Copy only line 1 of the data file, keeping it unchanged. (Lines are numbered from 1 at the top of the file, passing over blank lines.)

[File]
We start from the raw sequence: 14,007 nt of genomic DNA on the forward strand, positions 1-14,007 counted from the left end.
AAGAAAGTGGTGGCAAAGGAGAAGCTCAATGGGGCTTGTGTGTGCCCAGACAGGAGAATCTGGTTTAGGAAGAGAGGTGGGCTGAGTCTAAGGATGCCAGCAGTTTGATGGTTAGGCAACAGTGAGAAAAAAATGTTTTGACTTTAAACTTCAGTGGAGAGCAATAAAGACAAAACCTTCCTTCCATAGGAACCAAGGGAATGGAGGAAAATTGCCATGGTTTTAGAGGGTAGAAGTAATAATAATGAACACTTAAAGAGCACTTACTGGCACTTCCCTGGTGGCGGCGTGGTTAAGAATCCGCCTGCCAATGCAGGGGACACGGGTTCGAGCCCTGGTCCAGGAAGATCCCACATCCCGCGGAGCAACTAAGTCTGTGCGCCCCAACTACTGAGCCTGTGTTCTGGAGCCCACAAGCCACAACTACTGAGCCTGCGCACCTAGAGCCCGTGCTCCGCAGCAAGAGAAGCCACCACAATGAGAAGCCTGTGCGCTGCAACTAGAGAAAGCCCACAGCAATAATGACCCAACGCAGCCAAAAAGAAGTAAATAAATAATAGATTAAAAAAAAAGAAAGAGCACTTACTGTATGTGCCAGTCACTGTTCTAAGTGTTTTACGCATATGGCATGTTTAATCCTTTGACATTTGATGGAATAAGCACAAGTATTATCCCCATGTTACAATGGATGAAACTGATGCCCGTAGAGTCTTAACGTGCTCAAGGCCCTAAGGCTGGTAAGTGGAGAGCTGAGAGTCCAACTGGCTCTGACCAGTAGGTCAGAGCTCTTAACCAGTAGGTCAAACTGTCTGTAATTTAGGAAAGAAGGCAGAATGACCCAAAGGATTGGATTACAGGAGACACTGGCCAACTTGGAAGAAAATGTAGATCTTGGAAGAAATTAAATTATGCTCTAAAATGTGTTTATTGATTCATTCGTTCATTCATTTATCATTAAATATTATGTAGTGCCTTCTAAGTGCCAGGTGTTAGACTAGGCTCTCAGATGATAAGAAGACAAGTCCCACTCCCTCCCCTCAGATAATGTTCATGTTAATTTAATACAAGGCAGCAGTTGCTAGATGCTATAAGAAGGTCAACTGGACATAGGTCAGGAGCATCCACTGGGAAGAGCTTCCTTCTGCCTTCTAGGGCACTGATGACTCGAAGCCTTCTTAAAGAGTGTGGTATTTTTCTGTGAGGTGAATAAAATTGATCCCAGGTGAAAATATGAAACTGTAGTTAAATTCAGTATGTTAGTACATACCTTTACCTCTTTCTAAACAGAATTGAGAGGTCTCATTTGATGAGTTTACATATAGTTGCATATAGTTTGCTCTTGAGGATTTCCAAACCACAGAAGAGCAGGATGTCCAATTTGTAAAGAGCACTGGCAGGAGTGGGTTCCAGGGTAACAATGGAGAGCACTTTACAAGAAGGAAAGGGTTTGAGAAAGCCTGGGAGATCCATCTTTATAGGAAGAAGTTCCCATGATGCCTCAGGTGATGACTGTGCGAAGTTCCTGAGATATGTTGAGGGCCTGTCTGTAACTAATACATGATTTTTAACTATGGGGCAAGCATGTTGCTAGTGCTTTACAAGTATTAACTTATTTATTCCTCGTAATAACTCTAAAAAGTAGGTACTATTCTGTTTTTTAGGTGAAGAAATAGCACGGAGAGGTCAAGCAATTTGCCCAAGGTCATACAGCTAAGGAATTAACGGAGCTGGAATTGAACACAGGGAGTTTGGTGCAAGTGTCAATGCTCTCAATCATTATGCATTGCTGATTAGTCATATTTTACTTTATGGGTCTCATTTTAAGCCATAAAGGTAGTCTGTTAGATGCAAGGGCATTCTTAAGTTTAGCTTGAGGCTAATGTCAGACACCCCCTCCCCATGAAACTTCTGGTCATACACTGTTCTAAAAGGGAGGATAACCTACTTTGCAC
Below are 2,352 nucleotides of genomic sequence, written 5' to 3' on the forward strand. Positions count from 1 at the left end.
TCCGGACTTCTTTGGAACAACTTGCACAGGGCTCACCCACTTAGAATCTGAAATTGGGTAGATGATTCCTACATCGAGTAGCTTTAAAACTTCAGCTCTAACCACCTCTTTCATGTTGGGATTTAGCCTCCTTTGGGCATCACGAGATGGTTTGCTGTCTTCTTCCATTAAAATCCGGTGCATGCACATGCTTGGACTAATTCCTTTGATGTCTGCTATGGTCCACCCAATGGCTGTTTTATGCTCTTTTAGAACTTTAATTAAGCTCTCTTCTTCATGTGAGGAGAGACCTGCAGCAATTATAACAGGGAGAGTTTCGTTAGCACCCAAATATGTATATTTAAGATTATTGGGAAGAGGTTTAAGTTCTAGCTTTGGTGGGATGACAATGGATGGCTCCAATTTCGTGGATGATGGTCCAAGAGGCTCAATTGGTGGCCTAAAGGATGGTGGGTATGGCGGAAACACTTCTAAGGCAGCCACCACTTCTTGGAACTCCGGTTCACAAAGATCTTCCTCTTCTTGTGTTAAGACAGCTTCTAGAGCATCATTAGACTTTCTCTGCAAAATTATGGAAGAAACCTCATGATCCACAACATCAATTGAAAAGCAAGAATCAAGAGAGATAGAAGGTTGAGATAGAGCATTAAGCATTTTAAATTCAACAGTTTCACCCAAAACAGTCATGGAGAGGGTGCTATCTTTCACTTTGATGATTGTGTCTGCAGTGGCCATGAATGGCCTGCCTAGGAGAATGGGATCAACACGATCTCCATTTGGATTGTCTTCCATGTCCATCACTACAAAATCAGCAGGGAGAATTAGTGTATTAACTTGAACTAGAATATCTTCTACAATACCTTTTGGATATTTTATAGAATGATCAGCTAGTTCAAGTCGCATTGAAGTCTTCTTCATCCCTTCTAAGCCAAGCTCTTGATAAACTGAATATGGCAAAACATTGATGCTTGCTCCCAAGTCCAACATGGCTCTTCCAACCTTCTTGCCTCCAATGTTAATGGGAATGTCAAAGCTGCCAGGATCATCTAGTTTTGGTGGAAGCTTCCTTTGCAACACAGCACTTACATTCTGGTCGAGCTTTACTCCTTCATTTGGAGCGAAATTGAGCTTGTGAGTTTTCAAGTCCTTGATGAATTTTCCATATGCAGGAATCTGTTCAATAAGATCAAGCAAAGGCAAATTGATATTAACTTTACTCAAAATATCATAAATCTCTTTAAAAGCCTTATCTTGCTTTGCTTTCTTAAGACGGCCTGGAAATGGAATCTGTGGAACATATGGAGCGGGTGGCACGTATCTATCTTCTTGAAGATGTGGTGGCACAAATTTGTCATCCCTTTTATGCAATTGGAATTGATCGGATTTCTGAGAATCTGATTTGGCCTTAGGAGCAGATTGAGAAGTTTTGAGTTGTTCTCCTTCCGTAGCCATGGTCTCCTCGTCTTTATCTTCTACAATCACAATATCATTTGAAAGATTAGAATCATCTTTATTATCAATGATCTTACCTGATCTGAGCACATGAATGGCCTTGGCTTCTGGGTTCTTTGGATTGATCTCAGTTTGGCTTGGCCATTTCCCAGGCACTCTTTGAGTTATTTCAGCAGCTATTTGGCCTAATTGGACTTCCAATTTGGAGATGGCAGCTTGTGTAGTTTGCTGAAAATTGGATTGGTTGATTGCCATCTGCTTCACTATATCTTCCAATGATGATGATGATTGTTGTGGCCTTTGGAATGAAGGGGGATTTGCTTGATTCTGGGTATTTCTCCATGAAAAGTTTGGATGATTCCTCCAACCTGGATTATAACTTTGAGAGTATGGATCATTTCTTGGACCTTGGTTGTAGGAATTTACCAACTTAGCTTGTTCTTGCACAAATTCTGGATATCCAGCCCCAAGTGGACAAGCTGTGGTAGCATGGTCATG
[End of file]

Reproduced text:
We start from the raw sequence: 14,007 nt of genomic DNA on the forward strand, positions 1-14,007 counted from the left end.